House of Commons Business, Energy and Industrial Strategy Committee issues report

October 27, 2022

The House of Commons Business, Energy and Industrial Strategy Select Committee has issued a report about post-Brexit competition law.

It says that since 1 January 2021, following the end of the transition period, EU competition law has no longer been enforced in the UK, and the UK and EU now operate separate competition regimes. It believes that this offers a major opportunity as strong competition and consumer law will drive economic growth.

The new UK regimes will lead to a significant expansion in the roles and responsibilities of the Competition and Markets Authority. The Committee says that additional powers must be accompanied by additional accountability, and it will increase its oversight of the CMA in 2023. The increase in the CMA’s responsibilities and powers is likely to lead to a corresponding increase in its public profile and it says that the CMA should embrace that. The Committee encourages the CMA to be more proactive in explaining to the public how its work has delivered for consumers, both in its annual reporting and its press notices.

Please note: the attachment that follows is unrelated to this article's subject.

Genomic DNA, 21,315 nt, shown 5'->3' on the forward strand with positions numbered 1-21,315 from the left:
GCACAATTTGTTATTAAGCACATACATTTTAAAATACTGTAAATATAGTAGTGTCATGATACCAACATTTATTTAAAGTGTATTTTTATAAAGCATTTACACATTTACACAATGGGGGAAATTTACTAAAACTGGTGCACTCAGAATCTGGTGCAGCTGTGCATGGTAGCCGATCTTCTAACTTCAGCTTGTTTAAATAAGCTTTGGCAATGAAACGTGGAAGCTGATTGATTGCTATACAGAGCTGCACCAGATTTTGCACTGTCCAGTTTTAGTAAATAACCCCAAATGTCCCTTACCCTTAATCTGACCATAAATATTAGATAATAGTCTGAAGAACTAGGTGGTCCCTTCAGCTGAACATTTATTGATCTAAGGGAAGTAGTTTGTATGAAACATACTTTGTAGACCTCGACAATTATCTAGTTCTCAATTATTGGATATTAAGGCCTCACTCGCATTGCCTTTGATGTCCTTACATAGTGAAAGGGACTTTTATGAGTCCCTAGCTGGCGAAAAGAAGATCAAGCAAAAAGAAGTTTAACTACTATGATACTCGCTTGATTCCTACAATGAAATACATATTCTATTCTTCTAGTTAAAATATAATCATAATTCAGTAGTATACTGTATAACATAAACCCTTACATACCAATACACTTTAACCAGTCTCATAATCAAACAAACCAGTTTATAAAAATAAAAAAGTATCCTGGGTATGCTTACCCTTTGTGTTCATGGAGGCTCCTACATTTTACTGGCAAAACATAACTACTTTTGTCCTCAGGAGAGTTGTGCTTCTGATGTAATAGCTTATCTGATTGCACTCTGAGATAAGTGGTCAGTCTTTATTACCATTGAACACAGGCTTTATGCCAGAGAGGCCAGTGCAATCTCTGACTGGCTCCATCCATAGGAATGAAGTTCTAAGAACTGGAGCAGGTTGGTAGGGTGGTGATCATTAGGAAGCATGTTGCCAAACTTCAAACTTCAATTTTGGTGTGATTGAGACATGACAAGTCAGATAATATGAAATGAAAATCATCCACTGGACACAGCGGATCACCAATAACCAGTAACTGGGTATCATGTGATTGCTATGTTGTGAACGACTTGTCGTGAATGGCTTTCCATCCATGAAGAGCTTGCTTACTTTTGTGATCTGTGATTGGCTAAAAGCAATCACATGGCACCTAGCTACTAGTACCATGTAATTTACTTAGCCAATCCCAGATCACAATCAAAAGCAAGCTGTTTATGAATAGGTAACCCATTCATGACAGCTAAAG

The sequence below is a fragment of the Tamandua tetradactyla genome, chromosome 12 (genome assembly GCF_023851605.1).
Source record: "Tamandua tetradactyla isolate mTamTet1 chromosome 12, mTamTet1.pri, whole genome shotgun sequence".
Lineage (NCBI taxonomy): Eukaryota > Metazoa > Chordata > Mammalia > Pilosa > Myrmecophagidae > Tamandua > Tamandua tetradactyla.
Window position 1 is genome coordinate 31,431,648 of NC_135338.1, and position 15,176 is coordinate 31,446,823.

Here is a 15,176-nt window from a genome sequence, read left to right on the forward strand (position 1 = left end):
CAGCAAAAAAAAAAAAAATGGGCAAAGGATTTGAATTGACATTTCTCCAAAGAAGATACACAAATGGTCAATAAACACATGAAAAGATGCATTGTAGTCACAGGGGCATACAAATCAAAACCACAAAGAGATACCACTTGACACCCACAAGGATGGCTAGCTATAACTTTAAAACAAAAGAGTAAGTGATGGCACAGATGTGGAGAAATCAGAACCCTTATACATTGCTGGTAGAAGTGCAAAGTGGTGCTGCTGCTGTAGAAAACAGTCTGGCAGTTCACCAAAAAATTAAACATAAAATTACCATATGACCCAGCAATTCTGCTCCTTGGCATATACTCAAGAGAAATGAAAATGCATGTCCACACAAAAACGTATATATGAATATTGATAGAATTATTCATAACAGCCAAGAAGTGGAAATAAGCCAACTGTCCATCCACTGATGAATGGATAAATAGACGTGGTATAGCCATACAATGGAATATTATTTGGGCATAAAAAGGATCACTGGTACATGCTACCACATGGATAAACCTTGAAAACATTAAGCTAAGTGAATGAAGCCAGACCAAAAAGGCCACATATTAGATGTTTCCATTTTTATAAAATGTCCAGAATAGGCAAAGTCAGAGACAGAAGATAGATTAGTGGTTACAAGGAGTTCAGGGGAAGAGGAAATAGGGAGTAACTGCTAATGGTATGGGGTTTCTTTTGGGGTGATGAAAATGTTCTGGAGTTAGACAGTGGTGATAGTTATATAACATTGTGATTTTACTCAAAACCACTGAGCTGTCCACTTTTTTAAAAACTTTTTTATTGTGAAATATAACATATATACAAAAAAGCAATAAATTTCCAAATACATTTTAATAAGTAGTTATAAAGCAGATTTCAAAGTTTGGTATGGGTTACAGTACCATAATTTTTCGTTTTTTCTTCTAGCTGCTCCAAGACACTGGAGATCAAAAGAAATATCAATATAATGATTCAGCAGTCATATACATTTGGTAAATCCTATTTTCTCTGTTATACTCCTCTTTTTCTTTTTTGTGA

Divergence from the EU’s competition regime will introduce new compliance costs for UK businesses. Consequently, the CMA should supply the Committee with an assessment of the cost to business of trading in both the EU and the UK, and its impact on competition.

The Queen’s Speech announced a Draft Digital Markets, Competition and Consumer Bill. to promote competition, strengthen consumer rights and protect households and businesses. The Draft Bill is expected to increase the CMA’s consumer enforcement powers to tackle consumer detriment and to strengthen the CMA’s ability to fine businesses that abuse their market position, by reducing the minimum turnover threshold for immunity from financial penalties from £50 million to £20 million and imposing penalties of up to 10% of global and annual turnover where consumer protection laws are broken. The Committee welcomes these proposals but points out that there is as yet no sign of the Draft Bill.

The Draft Bill would also give the Digital Markets Unit, which has been established within the CMA in shadow form and which is working to operationalise the future UK competition regime for digital markets, the enforcement and other powers it needs to fulfil its role. Within digital markets there is strong evidence of abuses of market dominance which warrant intervention. The Committee encourages the CMA to investigate these instances closely and to collaborate internationally to promote further competition between digital firms. Meanwhile, it says that consumers and others are at risk. Therefore, the Draft Bill should be published without delay.